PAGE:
SMITHSON. Yes, you certainly came over pretty vague on that one (not being able to find the right section in his notes). Planning for the future is something all responsible people must do these days, Michael. I'm sure you realise that.
MICHAEL. Of course. At least in the abstract sense, I realise it. I've just never brought myself to do it. Long-term planning isn't a notable characteristic of my family.
SMITHSON. (Checking a form on his desk) And yet I see it was your mother's idea that you attend this weekend; and the booking was made some time ago, too...
MICHAEL. Yes. That was this year's exception... One of our family rules (to SMITHSON's quizzical expression).
SMITHSON. (Nodding, as if satisfied) It's always difficult when a family or personal rule gets in the way of society's written rules, I know. Still, such rules are there to be broken, are they not? What would be the point of them, otherwise?
MICHAEL. But unwritten rules are more easily obeyed than written ones, don't you find?
SMITHSON. Very possibly; it's a personal rule of mine to have everything written down. It's the only way I can keep track of myself at all. (Shuffles more papers) Now what did I do with the rest of your details? I do apologize, Michael.
MICHAEL. It's a lucky thing you're not a genuine interviewer, Mr Smithson, or you'd have broken most of the company rules by now, wouldn't you?
SMITHSON. Quite right! Quite right! Bit of a status quandary there, isn't there? Am I an interviewer or aren't I? Interview performance assessment officer, that's what I am (among other things), but isn't that just the same as an interviewer? After all, what do they do, if it isn't assessing people?
MICHAEL. What else are you, Mr Smithson? I see you are Geoffrey, at least to some people...
SMITHSON. Just because I am disorganized today does not give you the right to interrogate me on my personal life; do I make myself clear, Michael?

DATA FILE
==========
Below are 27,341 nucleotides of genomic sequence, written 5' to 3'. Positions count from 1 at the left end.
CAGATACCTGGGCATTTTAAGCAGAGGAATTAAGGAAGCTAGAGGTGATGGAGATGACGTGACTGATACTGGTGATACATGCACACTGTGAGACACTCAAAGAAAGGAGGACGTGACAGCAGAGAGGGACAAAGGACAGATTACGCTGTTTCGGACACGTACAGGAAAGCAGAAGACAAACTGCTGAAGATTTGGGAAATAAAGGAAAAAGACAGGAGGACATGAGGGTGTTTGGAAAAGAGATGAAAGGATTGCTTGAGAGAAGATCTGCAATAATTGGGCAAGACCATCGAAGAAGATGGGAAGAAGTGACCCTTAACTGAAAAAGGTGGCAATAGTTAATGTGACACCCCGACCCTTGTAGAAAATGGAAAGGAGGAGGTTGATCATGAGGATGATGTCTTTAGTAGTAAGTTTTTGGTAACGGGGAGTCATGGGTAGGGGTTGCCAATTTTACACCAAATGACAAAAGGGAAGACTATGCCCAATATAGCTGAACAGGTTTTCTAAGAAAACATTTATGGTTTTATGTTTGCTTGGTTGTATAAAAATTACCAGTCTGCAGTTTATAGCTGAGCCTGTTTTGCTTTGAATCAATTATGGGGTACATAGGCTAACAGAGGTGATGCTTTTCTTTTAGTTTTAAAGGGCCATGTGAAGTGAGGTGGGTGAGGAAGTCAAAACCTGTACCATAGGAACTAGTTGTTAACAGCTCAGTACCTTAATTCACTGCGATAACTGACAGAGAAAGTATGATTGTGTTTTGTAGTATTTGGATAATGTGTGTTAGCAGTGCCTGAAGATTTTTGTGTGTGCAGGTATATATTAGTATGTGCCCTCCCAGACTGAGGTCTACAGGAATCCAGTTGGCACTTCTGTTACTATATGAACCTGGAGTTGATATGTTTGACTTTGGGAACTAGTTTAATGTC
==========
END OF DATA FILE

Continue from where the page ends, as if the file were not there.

MICHAEL. Is there no time when you leave the rules behind? Do you not even fantasize about it? (Gets up and begins to move around the table towards the increasingly agitated Smithson) Don't you ever want to be yourself, act without referring to a book of rules; to consult only your own desires and morality — if any. To reach out (He reaches out his hands towards the frightened man.) and take what you want?
SMITHSON. W-what do you want, Michael? Do you want me to write you a letter of commendation to satisfy your family? That's easily done; don't worry about the little f-failings we discussed earlier — trivial, I assure you. We can neglect to mention those in the report at all.
MICHAEL (menacingly). You don't like losing control of the situation, do you, Geoffrey? You have no idea what to do, have you? And do you know why you have no idea what to do? Because your rule book cannot tell you what I'm going to do next. Maybe I'm going to pull a knife on you, or reach out my hands further and strangle the life out of you. (He is next to Smithson now; moves very close to him.)
SMITHSON. OK, Michael, you've made your point. I know it wasn't your own choice to come on this weekend. I can appreciate that. Why don't you sit down again, I'll fill in the necessary forms and then we can end this farcical assessment.
MICHAEL pulls SMITHSON towards him and kisses him forcefully on the lips. After a time, SMITHSON responds. The kiss gradually becomes tender. MICHAEL breaks away gently, goes to turn off the light. We see them come together again in the dim light.
SMITHSON (with feeling). Oh, Michael...
Copyright © 2002 by Gavin Salisbury